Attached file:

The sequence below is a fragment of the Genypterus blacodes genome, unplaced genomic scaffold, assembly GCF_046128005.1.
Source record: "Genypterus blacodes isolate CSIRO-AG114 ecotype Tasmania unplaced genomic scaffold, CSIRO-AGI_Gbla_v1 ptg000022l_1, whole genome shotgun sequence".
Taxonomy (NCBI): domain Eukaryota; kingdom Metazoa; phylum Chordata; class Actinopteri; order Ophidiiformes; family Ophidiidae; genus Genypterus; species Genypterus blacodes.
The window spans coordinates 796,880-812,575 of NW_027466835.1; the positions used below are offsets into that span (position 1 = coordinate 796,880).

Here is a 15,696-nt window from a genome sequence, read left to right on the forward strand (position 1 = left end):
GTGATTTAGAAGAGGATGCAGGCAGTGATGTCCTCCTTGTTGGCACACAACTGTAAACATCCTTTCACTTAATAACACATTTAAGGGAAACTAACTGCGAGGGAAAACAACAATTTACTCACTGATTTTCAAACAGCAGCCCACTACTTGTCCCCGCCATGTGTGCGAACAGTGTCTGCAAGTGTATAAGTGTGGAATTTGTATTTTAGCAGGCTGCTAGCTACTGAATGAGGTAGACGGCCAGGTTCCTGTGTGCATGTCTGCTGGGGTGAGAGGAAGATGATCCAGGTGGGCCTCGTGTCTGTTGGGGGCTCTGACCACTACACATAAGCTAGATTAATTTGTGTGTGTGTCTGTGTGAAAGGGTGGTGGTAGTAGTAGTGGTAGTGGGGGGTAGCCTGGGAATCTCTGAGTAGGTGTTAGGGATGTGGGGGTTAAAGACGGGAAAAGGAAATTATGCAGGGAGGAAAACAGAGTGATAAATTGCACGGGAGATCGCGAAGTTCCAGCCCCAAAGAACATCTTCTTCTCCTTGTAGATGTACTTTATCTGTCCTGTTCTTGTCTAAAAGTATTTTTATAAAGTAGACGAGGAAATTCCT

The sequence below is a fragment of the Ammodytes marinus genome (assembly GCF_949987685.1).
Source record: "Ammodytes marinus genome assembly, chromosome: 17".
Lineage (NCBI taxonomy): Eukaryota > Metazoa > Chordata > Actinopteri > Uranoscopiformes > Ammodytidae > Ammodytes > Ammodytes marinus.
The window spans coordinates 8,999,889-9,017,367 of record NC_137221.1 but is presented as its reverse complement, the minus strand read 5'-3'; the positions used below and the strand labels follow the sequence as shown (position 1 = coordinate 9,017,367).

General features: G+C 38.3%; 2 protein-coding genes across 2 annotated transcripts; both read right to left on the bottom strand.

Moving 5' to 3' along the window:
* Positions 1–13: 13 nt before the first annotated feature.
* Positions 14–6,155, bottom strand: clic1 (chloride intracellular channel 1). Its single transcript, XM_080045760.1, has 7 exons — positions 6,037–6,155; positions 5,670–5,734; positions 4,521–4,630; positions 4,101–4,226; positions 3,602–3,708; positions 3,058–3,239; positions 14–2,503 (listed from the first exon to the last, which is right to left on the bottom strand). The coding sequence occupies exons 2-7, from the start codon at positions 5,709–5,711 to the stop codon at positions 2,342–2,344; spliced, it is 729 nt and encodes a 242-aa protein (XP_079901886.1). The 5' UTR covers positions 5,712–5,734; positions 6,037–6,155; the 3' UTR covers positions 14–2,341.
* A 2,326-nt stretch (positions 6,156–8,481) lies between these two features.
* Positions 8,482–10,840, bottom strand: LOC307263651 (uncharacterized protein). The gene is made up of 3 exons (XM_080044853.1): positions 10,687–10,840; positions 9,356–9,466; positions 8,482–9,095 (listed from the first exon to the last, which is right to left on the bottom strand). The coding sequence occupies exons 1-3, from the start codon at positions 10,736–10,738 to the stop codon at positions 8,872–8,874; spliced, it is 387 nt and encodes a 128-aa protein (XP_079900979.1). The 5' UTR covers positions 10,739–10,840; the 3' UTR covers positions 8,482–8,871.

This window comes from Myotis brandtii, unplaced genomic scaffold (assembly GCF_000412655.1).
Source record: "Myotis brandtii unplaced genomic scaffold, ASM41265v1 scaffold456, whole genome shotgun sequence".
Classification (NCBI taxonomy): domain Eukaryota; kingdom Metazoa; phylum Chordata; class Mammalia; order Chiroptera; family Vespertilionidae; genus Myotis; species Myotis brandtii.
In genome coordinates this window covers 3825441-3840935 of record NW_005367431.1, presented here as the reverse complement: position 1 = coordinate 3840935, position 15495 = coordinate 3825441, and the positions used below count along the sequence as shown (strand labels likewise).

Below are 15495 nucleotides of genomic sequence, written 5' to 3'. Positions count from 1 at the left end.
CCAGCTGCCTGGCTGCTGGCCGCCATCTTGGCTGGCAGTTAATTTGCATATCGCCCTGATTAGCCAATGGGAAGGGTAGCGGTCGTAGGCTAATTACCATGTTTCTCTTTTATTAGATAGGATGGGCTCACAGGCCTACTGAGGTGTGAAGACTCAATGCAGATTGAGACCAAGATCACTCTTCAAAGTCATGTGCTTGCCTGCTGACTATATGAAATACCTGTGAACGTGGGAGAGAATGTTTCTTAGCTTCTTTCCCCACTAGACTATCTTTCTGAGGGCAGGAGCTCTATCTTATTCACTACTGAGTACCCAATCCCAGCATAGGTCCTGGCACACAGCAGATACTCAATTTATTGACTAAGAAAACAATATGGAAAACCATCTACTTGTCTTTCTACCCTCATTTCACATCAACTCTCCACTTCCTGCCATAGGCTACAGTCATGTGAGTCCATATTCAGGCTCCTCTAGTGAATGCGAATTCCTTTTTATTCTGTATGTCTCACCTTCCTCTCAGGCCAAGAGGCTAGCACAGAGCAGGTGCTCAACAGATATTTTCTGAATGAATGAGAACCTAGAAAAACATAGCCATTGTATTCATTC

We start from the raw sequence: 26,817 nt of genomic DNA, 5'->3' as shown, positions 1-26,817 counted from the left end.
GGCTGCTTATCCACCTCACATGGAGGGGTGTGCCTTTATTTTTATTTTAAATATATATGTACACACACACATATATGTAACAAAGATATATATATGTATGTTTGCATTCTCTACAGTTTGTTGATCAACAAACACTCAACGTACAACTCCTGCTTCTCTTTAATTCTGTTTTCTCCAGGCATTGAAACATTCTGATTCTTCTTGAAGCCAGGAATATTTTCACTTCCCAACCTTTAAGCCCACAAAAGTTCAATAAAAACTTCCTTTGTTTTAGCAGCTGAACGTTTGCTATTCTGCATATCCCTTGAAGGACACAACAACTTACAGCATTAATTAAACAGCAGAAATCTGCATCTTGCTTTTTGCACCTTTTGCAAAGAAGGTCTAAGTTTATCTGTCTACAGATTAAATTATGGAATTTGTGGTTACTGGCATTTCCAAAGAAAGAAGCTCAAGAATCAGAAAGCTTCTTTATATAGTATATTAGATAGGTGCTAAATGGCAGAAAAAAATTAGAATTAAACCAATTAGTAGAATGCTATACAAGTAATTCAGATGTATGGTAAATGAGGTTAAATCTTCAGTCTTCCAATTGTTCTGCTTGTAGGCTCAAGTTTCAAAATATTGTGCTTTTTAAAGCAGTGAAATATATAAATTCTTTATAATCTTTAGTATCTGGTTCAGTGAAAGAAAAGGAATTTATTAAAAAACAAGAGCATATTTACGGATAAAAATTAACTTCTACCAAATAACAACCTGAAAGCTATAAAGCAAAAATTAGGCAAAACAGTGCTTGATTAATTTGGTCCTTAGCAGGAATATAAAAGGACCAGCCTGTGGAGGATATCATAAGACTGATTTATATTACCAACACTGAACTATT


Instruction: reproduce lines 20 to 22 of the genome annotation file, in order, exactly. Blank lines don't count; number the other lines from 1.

In genome coordinates this window covers 3825441-3840935 of record NW_005367431.1, presented here as the reverse complement: position 1 = coordinate 3840935, position 15495 = coordinate 3825441, and the positions used below count along the sequence as shown (strand labels likewise).

Below are 15495 nucleotides of genomic sequence, written 5' to 3'. Positions count from 1 at the left end.
CCAGCTGCCTGGCTGCTGGCCGCCATCTTGGCTGGCAGTTAATTTGCATATCGCCCTGATTAGCCAATGGGAAGGGTAGCGGTCGTAGGCTAATTACCATGTTTCTCTTTTATTAGATAGGATGGGCTCACAGGCCTACTGAGGTGTGAAGACTCAATGCAGATTGAGACCAAGATCACTCTTCAAAGTCATGTGCTTGCCTGCTGACTATATGAAATACCTGTGAACGTGGGAGAGAATGTTTCTTAGCTTCTTTCCCCACTAGACTATCTTTCTGAGGGCAGGAGCTCTATCTTATTCACTACTGAGTACCCAATCCCAGCATAGGTCCTGGCACACAGCAGATACTCAATTTATTGACTAAGAAAACAATATGGAAAACCATCTACTTGTCTTTCTACCCTCATTTCACATCAACTCTCCACTTCCTGCCATAGGCTACAGTCATGTGAGTCCATATTCAGGCTCCTCTAGTGAATGCGAATTCCTTTTTATTCTGTATGTCTCACCTTCCTCTCAGGCCAAGAGGCTAGCACAGAGCAGGTGCTCAACAGATATTTTCTGAATGAATGAGAACCTAGAAAAACATAGCCATTGTATTCATTC